So how did this happen? What is the culture that allows a police officer to so easily gun down a black man? Certainly racism is part of the issue. But the enabling factor is a corrupt legal system. If the same event had happened 30 years ago there would likely have been no consequences for the police officer at all. It would have been a minor news event.  It would have been covered up.That doesn't work so well in cases where we have live streaming as Castile's girlfriend had the presence of mind to do.

It is near impossible for people who are not victims of corruption to understand those who are. There is a tendency to believe that the victims are exaggerating. That things aren't as bad as they are making out. The truth is that the reality is often far worse than the victims even know.

All forms of discrimination whether based on nationality, religion, gender, or sexual orientation are really just consequences of corruption. Corruption is simply just one group oppressing another. It is a form of organized crime. It is easier to do if the ones being oppressed are identifiable by color of skin, national origin, religion or any other category but it also works quite well when the victims are poor saps who are being divorced.

There are few options for justice when the legal system itself is unjust.

Monday, July 4, 2016

Illusive Freedom

Today is the 4th of July. While I was out running this morning I, perhaps unsurprisingly, was thinking about freedom. I was daydreaming about giving a speech to a group of divorce lawyers. It went something like this.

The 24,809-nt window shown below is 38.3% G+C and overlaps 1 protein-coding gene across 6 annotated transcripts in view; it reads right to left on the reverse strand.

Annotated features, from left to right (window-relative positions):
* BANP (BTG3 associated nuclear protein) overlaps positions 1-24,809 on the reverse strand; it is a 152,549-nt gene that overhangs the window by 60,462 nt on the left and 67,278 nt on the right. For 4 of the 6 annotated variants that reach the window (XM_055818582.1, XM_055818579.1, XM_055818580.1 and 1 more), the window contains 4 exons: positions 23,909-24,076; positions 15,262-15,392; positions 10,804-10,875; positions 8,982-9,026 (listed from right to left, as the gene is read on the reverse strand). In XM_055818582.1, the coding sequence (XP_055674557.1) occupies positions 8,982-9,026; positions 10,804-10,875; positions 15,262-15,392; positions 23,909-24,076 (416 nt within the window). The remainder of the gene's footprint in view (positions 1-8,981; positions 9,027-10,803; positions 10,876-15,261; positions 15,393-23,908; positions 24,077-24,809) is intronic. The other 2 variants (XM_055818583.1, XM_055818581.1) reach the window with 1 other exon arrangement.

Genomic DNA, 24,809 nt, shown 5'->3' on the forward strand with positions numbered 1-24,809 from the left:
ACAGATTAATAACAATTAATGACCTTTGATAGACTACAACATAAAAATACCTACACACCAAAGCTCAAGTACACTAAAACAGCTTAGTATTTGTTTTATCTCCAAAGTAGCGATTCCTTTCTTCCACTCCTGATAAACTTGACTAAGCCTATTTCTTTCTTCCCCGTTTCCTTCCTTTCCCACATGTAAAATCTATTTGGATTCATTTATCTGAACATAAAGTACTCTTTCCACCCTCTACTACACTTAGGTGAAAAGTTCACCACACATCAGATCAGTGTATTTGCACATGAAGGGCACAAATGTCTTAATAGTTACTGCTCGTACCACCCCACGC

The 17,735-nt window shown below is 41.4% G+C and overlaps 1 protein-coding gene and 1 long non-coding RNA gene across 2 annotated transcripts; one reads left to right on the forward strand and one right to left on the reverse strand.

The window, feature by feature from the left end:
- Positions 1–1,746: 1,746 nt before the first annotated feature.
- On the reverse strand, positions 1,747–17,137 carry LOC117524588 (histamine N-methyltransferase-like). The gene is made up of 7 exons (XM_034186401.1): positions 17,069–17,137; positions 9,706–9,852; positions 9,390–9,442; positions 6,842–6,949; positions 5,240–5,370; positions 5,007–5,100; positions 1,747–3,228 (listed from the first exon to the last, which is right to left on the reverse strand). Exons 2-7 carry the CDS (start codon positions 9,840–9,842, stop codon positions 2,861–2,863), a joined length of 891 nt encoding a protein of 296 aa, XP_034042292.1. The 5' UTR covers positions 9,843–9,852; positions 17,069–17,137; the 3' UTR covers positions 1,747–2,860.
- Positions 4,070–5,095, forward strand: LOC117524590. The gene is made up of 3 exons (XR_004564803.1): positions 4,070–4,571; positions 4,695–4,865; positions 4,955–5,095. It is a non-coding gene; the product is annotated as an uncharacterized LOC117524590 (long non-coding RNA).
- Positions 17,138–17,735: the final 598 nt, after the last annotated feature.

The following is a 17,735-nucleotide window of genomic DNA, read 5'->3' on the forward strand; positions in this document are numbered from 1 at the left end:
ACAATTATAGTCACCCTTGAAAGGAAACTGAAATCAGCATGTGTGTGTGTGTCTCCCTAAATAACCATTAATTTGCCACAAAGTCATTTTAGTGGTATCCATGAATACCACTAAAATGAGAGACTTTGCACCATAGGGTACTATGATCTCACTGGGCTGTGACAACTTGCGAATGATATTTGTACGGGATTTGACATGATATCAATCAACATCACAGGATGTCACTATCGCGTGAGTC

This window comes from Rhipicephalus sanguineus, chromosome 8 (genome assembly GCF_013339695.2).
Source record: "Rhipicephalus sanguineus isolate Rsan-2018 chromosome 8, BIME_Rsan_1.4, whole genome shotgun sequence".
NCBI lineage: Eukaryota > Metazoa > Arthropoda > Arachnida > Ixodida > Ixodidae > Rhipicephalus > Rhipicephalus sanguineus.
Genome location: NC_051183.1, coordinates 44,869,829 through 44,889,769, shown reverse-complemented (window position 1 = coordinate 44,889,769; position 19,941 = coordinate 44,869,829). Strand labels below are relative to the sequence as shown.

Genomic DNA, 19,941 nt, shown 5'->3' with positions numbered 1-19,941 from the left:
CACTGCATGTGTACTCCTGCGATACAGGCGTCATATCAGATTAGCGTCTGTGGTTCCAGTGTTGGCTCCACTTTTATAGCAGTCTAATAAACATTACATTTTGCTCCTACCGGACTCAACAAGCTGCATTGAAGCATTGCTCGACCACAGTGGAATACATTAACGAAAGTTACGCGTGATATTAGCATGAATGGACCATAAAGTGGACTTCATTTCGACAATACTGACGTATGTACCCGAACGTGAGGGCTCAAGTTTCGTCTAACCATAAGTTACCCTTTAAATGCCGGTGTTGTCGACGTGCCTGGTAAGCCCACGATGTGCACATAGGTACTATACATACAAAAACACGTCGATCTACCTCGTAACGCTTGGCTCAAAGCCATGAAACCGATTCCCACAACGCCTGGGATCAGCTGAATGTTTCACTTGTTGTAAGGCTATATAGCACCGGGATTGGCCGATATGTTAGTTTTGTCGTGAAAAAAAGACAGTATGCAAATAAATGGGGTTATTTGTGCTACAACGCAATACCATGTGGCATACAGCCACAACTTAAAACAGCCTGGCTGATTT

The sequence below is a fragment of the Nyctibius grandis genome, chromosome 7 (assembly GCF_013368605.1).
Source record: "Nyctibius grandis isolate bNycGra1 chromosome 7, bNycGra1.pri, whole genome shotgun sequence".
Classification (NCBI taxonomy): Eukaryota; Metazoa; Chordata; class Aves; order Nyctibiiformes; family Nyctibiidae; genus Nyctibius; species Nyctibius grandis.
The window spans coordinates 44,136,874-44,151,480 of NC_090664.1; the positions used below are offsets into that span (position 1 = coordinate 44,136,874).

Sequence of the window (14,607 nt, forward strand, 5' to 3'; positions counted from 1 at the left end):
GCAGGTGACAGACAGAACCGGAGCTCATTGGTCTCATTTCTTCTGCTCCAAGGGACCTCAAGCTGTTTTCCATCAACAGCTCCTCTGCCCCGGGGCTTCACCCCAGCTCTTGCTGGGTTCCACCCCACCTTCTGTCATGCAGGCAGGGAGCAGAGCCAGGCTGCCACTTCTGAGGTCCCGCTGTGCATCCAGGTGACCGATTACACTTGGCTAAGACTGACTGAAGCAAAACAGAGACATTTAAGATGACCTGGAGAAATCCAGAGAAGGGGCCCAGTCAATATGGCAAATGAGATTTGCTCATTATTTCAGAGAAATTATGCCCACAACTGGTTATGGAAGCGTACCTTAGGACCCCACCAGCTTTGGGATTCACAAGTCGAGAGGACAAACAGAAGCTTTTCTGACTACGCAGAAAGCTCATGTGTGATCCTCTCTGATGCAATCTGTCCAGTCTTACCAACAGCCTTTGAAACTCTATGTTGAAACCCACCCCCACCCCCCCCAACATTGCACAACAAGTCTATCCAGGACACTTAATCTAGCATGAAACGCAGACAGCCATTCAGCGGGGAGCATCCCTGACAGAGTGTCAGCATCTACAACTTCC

When a crime is committed it is a tragedy for the victim and, I would argue, for the perpetrator. However when a crime goes unpunished it is a tragedy for society because an unjust society cannot thrive or even continue. 

In my daydream, I ask the room full of lawyers if they believe that all family law attorneys are 100% honest and would never knowingly lie in court or commit fraud. I imagine zero hands would go up. Then I ask for a show of hands stating how many believe most family law attorneys are honest and ethical. I imagine many hands would go up. Then I ask how many think the legal profession should aggressively prosecute the lawyers who do commit criminal acts. As I see the uncomfortable shifting I give them a break and tell them that no show of hands is needed. But maybe a better way to think about it, I tell them,  is to substitute pedophile priests for unethical lawyers.  I doubt anyone believes there are no pedophiles priests. Nor does anyone believe the majority of priests are pedophiles. But does that mean we should tolerate the bad ones?

Perhaps another analogy would help. In Iraq under Saddam Hussein clear cases of murder often went not only unpunished but rewarded by the government.  Here in Minnesota, as the facts in my case clearly demonstrate, criminal actions within the family law system not only go unpunished but are often rewarded by the government. Now maybe you think murder is more serious so the two aren't comparable but given the high rate of suicides by victims of unjust divorces and enormous transfer of assets from the innocent to the criminal, it is clear that by any measure that the problem is enormous. And, as this site has unequivocally shown, it is pervasive. A lawyer who commits a crime is bad enough. But when that lawyer is protected by the Lawyers Office of Professional Responsibility and County Attorney it is not matter of a few bad apples. It is institutional corruption.

Yet I am optimistic that our society can become more just. We have show time and time again that we can overcome injustice and become better. I have no doubt that the terrible injustices that occur within the divorce system today will one day be a thing of the past. But it won't just happen by itself. We need to all work together to achieve it.